October 2000
Estimating the benefits of print
How to help your clients get the maximum benefits from there print jobs
Estimators spend their day calculating the cost of print, but who estimates the benefits of print? After all, companies do not buy printing, per se, they buy the benefits of print. Book publishers don’t buy printing, they create books to sell. Auto manufacturers do not buy printing, they develop catalogues to help them sell cars.

Printers are busy estimating the cost of the printed product, however, we should take the time to estimate what the benefit of the printed product is, and how that benefit can help our customers achieve their objectives.

Let’s look at an example. Recently, a car company had a problem. A new model it was expecting to have on the lot when hundreds of leases came due was not going to be available. At renewal time, the leased vehicles would be returned and the customers would likely go to a competitor for a comparable replacement.

The solution was an innovative campaign that used variable imaging to capture the specific information about each customer’s lease plan. The company offered an incentive to each customer to extend his or her lease for several months, along with a discount on the lease of the new model. Not only did each piece include information about individual lease plans, it included images of each make, model and colour of vehicle.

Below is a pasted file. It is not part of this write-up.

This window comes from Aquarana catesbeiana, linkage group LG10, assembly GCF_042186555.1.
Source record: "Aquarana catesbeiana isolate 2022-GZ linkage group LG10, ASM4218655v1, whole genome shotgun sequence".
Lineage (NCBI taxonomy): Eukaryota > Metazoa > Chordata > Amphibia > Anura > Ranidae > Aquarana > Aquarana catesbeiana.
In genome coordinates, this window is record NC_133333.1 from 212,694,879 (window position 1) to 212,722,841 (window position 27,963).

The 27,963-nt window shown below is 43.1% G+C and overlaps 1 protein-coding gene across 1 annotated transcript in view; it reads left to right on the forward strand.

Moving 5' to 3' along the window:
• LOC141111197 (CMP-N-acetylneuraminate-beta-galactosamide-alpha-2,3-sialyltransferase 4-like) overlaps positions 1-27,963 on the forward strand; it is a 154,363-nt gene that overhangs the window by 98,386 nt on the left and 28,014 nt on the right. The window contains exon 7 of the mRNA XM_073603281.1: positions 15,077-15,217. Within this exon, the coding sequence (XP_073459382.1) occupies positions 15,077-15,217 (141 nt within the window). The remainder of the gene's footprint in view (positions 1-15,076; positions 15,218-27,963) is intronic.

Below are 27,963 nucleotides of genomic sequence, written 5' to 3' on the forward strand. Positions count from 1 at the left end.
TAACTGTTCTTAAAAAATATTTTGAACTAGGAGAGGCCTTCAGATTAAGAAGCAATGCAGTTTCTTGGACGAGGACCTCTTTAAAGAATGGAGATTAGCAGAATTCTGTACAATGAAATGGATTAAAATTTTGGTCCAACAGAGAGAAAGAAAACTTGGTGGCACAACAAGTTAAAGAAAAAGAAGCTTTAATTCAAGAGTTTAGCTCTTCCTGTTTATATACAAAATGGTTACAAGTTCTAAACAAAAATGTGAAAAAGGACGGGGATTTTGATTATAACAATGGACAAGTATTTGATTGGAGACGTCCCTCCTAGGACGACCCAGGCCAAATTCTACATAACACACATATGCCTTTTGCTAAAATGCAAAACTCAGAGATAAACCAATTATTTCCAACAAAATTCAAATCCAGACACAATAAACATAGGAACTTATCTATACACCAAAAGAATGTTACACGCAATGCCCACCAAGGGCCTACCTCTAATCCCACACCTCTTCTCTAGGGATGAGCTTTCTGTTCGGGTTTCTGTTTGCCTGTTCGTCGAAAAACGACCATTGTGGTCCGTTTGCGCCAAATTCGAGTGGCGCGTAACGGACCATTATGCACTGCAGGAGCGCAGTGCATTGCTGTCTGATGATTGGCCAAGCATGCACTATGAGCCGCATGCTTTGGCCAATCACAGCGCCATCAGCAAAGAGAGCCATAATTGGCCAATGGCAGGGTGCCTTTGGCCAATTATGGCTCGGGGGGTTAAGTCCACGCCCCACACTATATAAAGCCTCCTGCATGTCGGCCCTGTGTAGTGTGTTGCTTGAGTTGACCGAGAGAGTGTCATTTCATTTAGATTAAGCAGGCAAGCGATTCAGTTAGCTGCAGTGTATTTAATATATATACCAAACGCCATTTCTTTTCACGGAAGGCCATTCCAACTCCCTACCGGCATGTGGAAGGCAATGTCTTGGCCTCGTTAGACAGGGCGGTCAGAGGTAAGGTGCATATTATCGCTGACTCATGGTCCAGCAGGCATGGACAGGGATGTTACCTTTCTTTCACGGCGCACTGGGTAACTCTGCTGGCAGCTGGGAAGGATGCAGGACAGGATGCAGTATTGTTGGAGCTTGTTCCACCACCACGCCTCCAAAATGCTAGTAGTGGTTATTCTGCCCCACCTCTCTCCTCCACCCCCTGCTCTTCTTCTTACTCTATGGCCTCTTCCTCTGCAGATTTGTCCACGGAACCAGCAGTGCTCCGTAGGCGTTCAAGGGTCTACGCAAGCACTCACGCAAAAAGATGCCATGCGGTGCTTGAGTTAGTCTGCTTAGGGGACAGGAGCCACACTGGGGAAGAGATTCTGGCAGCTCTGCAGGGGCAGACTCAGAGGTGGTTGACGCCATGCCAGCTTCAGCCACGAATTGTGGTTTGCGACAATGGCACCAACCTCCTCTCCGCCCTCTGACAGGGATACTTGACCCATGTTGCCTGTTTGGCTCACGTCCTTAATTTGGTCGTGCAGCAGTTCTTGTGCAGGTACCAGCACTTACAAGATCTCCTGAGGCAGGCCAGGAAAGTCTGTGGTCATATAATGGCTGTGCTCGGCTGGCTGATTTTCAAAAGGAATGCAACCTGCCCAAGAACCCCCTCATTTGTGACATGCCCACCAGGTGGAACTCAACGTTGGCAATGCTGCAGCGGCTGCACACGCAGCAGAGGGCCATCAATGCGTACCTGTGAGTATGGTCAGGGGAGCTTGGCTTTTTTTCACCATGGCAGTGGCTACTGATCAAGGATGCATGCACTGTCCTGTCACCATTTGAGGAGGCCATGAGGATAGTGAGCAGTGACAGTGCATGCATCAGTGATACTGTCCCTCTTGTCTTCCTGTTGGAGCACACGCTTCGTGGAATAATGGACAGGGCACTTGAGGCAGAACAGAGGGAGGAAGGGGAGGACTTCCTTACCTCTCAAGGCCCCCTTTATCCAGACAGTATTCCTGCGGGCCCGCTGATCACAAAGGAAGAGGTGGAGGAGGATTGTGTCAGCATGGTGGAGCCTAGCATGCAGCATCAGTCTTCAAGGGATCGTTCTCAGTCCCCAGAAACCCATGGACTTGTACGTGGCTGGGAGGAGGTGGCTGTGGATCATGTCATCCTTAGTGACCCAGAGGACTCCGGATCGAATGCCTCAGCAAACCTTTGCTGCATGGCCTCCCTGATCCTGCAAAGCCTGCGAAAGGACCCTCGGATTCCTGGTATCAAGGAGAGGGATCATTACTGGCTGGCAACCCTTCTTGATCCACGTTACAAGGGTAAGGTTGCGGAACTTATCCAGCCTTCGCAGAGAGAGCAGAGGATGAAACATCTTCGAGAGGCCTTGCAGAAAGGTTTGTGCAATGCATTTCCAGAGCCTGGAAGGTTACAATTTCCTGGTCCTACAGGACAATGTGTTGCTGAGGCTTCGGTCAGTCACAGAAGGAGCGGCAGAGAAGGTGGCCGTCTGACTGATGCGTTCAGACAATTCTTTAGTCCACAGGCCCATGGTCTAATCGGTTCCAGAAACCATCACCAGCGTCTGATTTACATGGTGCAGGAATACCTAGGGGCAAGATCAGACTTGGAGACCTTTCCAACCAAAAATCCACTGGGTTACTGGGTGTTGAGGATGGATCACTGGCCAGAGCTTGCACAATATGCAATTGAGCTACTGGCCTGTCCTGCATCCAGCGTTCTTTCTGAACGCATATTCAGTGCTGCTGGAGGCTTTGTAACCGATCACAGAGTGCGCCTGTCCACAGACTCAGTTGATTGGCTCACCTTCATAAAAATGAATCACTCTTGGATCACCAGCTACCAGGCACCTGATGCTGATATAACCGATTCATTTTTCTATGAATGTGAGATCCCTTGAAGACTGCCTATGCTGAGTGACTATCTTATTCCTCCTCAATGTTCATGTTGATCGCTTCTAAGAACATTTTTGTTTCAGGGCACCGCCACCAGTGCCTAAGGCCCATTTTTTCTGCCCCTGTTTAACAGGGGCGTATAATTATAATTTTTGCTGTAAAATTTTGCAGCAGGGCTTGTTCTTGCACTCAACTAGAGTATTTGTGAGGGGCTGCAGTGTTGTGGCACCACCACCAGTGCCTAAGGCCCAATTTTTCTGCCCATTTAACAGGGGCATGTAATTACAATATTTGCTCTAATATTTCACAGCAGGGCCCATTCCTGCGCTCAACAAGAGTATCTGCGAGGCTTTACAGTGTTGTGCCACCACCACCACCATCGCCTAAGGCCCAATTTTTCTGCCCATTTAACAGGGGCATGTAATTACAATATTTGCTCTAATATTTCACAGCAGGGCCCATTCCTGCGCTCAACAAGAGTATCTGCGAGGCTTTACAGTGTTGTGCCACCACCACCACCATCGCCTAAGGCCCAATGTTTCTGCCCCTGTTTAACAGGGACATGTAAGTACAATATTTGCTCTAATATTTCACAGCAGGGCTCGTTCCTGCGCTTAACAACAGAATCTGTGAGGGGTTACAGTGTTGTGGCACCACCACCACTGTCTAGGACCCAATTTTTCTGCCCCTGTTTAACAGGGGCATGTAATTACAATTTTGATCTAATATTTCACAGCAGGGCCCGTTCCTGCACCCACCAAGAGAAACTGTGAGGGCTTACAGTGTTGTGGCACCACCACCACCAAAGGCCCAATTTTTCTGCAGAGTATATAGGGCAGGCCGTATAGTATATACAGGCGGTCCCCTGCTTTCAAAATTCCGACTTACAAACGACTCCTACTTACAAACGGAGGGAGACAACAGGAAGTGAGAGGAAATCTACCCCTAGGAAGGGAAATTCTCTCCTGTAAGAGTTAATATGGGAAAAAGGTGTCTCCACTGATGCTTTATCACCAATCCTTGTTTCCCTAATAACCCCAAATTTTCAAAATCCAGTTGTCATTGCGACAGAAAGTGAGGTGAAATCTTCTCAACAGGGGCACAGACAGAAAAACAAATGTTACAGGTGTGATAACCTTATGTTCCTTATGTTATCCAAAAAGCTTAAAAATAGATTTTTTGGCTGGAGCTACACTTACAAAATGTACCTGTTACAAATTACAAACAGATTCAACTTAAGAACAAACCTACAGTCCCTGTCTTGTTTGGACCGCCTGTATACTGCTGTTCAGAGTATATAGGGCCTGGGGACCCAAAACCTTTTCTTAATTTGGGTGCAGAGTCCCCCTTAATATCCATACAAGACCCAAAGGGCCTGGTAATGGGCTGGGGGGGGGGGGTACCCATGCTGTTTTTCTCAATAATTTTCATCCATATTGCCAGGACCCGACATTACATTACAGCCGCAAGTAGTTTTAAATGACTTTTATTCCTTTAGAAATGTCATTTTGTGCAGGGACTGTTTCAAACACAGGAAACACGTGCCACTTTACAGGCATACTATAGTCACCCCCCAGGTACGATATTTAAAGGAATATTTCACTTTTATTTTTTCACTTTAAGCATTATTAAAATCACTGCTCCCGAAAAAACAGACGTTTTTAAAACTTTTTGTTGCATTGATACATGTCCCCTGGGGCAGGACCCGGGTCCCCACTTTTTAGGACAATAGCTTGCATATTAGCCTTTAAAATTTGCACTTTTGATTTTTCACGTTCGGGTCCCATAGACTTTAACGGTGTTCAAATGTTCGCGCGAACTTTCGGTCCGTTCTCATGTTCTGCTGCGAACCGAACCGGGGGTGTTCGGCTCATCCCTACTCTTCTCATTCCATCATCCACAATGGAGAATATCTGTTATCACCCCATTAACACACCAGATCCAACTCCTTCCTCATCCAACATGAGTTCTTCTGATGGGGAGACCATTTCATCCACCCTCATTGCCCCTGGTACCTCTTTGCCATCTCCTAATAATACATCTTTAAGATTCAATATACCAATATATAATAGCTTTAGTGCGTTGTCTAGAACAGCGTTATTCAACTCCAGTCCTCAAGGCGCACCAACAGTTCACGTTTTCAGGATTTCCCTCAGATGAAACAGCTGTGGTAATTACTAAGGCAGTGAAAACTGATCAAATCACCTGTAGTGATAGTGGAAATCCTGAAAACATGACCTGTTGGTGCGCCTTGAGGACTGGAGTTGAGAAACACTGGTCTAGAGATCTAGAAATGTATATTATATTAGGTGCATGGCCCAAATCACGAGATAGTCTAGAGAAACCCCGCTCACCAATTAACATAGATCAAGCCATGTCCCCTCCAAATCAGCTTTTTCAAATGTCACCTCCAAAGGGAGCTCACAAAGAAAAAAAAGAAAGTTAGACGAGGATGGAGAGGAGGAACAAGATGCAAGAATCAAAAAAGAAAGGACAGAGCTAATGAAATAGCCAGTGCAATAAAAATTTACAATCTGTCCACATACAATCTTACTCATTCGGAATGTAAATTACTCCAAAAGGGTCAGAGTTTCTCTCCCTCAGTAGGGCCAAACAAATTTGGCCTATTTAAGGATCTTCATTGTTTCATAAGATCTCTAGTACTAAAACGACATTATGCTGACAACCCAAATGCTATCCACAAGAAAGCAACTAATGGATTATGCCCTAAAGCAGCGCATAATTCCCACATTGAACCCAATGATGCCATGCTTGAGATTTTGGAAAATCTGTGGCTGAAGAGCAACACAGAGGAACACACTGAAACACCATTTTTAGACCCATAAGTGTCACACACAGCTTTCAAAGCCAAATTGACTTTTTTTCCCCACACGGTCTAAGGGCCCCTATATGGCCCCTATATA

The response for this campaign, was approximately 58% and the car dealership retained over $30,000,000 in business that it risked losing.
The printer charged a fair price, however, this is not a project that would have been awarded solely on price. It went to the printer with the technology and expertise to create an effective solution.

Our approach used to be to promote the benefits of reduced unit costs with longer run lengths. Because of economies of scale, customers often ordered quantities that would last them six months to one year. Most of the products are warehoused until required, even if the cost of the warehousing, inventory and distribution can be very expensive. In the end, changes or demand for information can make the printed product obsolete before it is used. In some studies I have seen, as much as 25% of a company’s brochures can become obsolete. When waste reaches that level, unit cost does not increase by 25% but by 33%!

Digital printing has allowed more economical production of shorter-run lengths. See the list on pg. 14 for some of the features and benefits of digital printing, and some ideas of how this can translate into customer benefits. You’ll notice that digital printing can facilitate faster turnarounds, more flexibility, reduced obsolescence and reduced inventories that can significantly cut down or eliminate warehousing expenses. The key now is to work with your customer to determine how these benefits can be quantified and increased in value.
Spend some time thinking about what the customer wants to achieve with the product and then put your knowledge to work for them. The benefits realized will be inestimable.
Bob Dale is the president of Pilot Graphic Management Services Inc., a company providing management consulting and custom training for organizations. He is also on the executive of the Toronto Club of Printing House Craftsmen. Bob can be reached at (416) 410-4096, or via e-mail at
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